Have you ever witnessed something beautiful and frightening at the same time? I had the opportunity to see something like that last week on my visit to Pompeii in Italy. While I walked through the ruins imagining how beautiful and advanced the community back then was, I could not erase the veneer of truth over those ruins; one of the most advanced cities was erased from the earth by a natural disaster. I couldn’t help but wonder if there are any lessons in survival from the ruins of Pompeii?
A Walk in Pompeii
As you walk through the stone paved paths in Pompeii, it is evident that there was great opulence in the city. The city dwellers took pride in showing off their immense wealth. The prosperity of Pompeii was a key reason for its prominence back then. And that prominence and prestige were built on a strong economic foundation. And under the economic foundation was both fertile grounds and an excellent geographical location. The lava terracing around the city gave it a security advantage, and the volcanic soil allowed flourishing agriculture. From any perspective, it was a city of gold on the coveted hill.
A Fateful Event
But in spite of that opulence and prominence, it was not protected from everything. In spite of that coveted position, and great wealth the city was engulfed by a massive volcanic explosion. One fateful morning, in 79 AD, the population of Pompeii met a tragic end in a short period. As lava ashes fell on the city, the population perished. Some were running away from the ashes while others were buried in their own homes. None of the great wealth, opulence, and superior vantage point could prevent the tragedy that stuck Pompeii.
Today, Pompeii is a tragic reminder of the ephemeral nature of life. But the firms are not supposed to be transitory. They are expected to outlast the mortals that build them. General Electric, the only original Dow component to be still a part of the index is a reminder that some firms indeed can last a very long time. But organizations are not just legal entities; they are a lot more. Business organizations are a source of vitality and energy in the economy. They are a source of meaning to their members. And this is why a critical part of business leaders’ job is to ensure that their firms survive any and all potential threats.
Lessons in Survival from the Ruins of Pompeii
As I walked down the pebbled streets of Pompeii, while my eyes watched the beauty of yesteryears my mind questioned whether those ruins provide any lessons for business and political leaders? Was the outcome in Pompeii ever preventable or should we just accept death as a part of life? On the screen of my mind, two words kept popping up as I stood in the town square looking at the fallen statues: risk management. The only thing the population of Pompeii could have done to prevent a loss of life and community was risk management. A country like Maldives that is sinking in the sea today needs to do the same. But equally important, business leaders need to manage risks too.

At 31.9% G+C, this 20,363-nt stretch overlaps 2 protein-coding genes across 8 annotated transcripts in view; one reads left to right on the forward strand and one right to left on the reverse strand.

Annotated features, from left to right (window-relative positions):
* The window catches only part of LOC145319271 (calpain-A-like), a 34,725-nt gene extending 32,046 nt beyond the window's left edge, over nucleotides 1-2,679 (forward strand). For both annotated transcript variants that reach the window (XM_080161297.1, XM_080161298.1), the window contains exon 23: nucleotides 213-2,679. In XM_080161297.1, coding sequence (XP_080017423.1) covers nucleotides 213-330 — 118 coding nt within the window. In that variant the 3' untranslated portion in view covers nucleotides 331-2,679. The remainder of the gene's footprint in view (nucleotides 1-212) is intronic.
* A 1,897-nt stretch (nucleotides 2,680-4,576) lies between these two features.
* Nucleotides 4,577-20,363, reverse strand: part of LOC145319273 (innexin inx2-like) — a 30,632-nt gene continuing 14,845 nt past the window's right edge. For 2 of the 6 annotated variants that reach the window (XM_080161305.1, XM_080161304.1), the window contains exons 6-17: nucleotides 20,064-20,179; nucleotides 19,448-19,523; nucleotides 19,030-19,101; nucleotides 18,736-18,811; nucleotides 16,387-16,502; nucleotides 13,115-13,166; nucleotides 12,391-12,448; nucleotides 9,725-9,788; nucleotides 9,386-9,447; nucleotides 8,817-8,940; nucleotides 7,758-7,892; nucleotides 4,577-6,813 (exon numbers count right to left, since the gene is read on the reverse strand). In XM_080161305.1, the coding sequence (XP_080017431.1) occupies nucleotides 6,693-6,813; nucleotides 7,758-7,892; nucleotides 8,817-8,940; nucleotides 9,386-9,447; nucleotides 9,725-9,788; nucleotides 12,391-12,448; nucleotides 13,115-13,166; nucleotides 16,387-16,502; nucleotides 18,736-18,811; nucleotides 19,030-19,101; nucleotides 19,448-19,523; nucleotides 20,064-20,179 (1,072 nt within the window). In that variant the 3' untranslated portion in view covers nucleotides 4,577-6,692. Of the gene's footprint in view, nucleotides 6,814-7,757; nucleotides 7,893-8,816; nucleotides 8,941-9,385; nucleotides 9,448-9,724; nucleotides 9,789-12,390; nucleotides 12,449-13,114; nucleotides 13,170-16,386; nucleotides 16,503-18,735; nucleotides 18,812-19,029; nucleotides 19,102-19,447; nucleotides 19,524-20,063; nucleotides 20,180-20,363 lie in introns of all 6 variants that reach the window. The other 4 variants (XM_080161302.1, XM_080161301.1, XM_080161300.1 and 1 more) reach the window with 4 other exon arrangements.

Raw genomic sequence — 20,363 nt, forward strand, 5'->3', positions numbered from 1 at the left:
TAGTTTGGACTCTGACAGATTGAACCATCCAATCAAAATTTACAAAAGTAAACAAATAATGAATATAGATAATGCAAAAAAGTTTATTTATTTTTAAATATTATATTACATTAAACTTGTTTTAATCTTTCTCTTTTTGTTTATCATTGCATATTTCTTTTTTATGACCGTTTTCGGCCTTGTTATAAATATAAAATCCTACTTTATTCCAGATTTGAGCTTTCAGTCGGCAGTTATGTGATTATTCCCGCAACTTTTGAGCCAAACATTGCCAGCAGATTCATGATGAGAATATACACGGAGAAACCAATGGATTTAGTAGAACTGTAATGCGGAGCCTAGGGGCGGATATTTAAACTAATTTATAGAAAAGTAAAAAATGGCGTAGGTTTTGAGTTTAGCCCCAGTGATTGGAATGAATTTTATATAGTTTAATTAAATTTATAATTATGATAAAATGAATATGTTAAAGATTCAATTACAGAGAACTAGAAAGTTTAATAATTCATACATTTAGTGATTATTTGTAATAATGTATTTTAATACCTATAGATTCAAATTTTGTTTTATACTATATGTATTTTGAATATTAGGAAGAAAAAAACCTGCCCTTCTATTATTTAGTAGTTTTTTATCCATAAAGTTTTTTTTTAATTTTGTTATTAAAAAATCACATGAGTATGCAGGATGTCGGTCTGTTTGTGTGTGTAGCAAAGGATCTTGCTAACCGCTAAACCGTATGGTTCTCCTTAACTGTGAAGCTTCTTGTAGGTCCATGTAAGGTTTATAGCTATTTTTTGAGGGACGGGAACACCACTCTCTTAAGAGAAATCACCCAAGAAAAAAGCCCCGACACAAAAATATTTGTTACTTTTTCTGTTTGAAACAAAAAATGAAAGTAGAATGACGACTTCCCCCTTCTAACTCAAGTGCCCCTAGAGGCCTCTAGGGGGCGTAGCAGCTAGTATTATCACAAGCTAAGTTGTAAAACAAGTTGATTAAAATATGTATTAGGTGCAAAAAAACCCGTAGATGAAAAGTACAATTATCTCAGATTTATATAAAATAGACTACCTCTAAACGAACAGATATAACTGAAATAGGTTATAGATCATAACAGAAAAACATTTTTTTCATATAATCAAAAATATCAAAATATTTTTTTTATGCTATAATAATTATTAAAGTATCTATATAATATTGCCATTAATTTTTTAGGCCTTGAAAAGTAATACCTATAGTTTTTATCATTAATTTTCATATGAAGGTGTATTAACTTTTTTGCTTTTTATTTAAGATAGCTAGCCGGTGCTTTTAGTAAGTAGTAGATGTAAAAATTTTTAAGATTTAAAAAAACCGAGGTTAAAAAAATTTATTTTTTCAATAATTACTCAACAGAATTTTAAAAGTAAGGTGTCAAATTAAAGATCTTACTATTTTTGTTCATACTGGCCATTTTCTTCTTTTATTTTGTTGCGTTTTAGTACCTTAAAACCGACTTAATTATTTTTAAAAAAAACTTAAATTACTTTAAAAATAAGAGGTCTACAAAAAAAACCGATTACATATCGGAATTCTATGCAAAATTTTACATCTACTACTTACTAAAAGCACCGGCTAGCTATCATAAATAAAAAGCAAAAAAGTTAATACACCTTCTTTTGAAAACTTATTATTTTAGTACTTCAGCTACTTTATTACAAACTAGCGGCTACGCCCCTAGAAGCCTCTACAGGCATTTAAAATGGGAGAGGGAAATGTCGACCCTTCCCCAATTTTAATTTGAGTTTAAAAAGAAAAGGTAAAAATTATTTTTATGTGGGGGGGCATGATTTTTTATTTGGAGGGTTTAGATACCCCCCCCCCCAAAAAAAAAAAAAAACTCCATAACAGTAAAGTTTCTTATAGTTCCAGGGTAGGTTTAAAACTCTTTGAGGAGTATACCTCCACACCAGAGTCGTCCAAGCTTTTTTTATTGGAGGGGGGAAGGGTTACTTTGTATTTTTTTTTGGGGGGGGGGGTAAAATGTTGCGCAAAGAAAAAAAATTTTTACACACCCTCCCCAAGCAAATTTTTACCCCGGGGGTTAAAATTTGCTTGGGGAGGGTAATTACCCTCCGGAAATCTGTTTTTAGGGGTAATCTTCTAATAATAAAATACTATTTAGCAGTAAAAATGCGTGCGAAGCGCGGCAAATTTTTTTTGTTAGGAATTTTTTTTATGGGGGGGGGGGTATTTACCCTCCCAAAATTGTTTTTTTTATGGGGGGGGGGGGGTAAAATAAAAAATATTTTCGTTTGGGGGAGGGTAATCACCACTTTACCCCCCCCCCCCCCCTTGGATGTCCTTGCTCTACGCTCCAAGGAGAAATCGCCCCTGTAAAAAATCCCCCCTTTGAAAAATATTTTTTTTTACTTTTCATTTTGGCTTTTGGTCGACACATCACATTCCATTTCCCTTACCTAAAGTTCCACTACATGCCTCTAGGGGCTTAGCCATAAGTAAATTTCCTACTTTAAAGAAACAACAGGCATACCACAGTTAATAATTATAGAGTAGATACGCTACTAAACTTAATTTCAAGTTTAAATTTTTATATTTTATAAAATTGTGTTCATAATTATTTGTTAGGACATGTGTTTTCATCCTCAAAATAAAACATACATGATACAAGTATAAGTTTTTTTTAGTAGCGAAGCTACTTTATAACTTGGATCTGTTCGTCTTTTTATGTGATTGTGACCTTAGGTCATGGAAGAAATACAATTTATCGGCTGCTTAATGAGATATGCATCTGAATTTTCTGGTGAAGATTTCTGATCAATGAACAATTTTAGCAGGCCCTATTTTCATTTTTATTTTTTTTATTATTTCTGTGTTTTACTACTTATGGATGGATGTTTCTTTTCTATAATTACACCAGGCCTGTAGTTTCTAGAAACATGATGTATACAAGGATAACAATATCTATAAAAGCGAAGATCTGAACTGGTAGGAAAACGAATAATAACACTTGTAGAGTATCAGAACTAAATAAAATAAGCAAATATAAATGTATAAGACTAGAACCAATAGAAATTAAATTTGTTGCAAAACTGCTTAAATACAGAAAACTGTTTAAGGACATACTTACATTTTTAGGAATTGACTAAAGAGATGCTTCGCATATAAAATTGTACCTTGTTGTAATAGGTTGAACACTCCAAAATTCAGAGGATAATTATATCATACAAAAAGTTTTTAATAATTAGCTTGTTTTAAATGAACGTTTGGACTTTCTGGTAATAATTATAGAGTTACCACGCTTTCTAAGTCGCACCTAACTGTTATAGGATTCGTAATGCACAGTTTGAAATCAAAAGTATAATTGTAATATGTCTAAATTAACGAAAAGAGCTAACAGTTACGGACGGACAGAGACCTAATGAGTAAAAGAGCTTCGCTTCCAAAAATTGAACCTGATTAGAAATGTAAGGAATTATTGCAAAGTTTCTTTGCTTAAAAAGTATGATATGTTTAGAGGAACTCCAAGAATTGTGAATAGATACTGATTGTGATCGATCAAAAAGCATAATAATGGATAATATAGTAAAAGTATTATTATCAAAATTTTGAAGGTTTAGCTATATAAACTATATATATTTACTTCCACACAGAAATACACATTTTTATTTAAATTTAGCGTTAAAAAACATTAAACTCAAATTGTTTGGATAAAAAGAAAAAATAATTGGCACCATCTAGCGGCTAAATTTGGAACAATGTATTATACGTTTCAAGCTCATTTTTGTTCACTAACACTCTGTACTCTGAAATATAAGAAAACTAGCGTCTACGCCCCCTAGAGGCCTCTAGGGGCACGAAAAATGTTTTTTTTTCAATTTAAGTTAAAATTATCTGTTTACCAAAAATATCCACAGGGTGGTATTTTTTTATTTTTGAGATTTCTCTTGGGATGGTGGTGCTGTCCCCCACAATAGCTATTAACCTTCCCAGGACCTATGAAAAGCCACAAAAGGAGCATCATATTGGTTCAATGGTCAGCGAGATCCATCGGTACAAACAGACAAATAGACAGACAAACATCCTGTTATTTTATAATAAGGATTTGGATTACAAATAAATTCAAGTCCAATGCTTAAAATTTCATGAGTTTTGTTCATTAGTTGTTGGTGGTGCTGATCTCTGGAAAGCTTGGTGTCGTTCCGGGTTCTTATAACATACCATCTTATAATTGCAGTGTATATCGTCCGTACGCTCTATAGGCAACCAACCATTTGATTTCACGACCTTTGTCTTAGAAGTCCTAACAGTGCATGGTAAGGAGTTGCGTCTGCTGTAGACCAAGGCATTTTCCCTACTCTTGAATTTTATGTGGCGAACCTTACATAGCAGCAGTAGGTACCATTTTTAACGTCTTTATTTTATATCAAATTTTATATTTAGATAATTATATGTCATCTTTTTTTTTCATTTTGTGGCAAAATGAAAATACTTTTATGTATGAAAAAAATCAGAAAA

The Questions you need to answer
Do you know which disaster is heading towards your business today? Is it new competition or a massive change in regulation? Are you aware of the tectonic plates on which your industry stands today? Are those plates shifting slowly but inexorably? Is your product or technology losing relevance? Is there a potent force heading towards you from an adjacent industry? Most importantly, do you have a way of scanning for these threats?
Avoiding The Fate of Pompeii
If you want to avoid the fate of Pompeii, the key lesson for you is this: make sure you have a systematic process that answers the above questions for your business on a regular basis. If you do not have such a process, you may be making the same mistake that Pompeii made: living on a volcano in blissful ignorance.
I wrote about building a Tsunami alert system for every business in my book The Dark Side of Innovation. There I suggested four critical pieces of such a system. First, it should have the ability to predict and observe changes in the foundations of your industry and business. Second, it should allow you to assess and understand slow changing trends. Third, it should enable you to plan various responses for different eventualities. And finally, it should enable you to manage risk no matter what the outcome in future.
The key lesson in survival from the ruins of Pompeii to me was that every business needs a robust tsunami alert system Do you have one?